Geological data for amber from sedimentary deposits in the Dominican Republic predict an age dating to the Oligocene, in the range of 20 to 30 million years old, presuming the resin is a primary in situ deposit, and not a secondary deposit by transport/erosion etc. Dominican amber from Cotui, however, is Pliocene or Pleistocene, has larger and more insects, and is otherwise indistinguishable from older material from the dated sedimentary deposits. Since resin-producing trees are still abundant in this tropical island area, resins of any age are possible. The older fossil resins are from deep mines in the hillsides, and the extraction can be a dangerous proposition, with risk of being buried in a cave in. The insect inclusions in Dominican amber are fairly abundant, the insects larger, and the amber of higher clarity than found in Baltic amber. Though uncommon, fossil association are found more frequently in Dominican amber.

Colombian Amber

Far and away the most fossiliferous amber originates in Colombia, albeit it has become fairly widespread that all fossil resin from Colombia is called copal. The amber versus copal distinction is lost on many geologists and paleontologists that are aware that scientific data is unavailable to determine the age of fossil resins from this region. The consensus age estimate seems to be Pleistocene (up to 2 million years old), but estimates range to the Lower Miocene (about 20 million years old). Though geological studies are unlikly soon in this region that is controlled by drug cartels, it seems safe conjecture that there is a large range of age across different deposits, similar to that of the Dominican Republic. In the Dominican republic, mine cave-ins are a danger, in Colombia the danger is AK47's. Whether amber or copal, young or old, the fossil insects and other arthropod inclusions and their associations are truly sublime. Perhaps the most impressive aspect of Colombian amber to those with a scientific propensity are the wonderful fossil associations. So many species are often in association that the specimen will represent an ecological cross section of an ancient rainforest.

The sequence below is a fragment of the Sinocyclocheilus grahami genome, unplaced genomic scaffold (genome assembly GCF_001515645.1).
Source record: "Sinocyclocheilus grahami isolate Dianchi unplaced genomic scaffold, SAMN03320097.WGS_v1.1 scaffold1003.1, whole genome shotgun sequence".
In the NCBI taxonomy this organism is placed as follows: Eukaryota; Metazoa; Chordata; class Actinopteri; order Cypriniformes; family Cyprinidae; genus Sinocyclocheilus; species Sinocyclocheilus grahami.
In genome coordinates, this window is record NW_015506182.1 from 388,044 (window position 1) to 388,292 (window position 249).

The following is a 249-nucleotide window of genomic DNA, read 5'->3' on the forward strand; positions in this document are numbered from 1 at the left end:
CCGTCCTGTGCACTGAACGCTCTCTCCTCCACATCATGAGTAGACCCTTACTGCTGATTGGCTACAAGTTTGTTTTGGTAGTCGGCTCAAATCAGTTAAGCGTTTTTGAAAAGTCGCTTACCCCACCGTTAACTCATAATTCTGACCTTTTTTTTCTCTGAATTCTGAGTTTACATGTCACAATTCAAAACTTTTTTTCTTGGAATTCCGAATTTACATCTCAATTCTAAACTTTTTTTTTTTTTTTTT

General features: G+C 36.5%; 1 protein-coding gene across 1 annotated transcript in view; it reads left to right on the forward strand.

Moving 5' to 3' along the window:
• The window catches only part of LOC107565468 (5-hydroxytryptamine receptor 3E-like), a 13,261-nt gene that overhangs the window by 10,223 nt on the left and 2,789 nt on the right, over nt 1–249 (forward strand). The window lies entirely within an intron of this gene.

Amber versus Copal

A few more words about the distinction between amber and copal, both slang terms without scientific basis, is warranted. It is fairly widespread on the Internet and several popular and otherwise wonderful "amber" books that there is no amber from Colombia, that it is "young" copal, because it has not yet undergone some magical transformation that is obfuscated but never described. This is a perfect example of the old saw: "if you tell a lie enough times, it becomes (perceptive) reality". Any polymer chemist studying fossil resin chemistry would quickly discern that the essential constituents and chemical binding characteristics are demonstrably the same in all fossil resin, regardless of locality, and regardless of age, once the material has hardened - there is no important scientific distinction to be made. Several of these sources offer as fact a small sample from one locality in Colombia carbon dated at a couple hundred years old. They then make the banal extrapolation that the small sample's age can be extrapolated to all fossil resin in what is a huge country where trees have been producing resin for as long as anywhere else. Besides the idiocy of presuming all fossil resin is the same age as the one sample, they neglect to point out that the evolutionary adaptation of resin production has not been eradicated from plant genomes. That is, plants continue to make resin, and thus the only plausible assumption is that fossil resin exists in a continuum of ages to present in all places where it is found, unless the botanical source has disappeared. It is unfortunate that a few gemologists and others not traned in science continue to promulgate scientific popycock. For a few more words on this, Dr. Robert E. Woodruff, Emeritus Taxonomist, Florida State Collection of Arthropods, who has collected and studied fossil resin and insects in fossil resin throughout his career, has several thoughts to share on the copal versus amber controversy.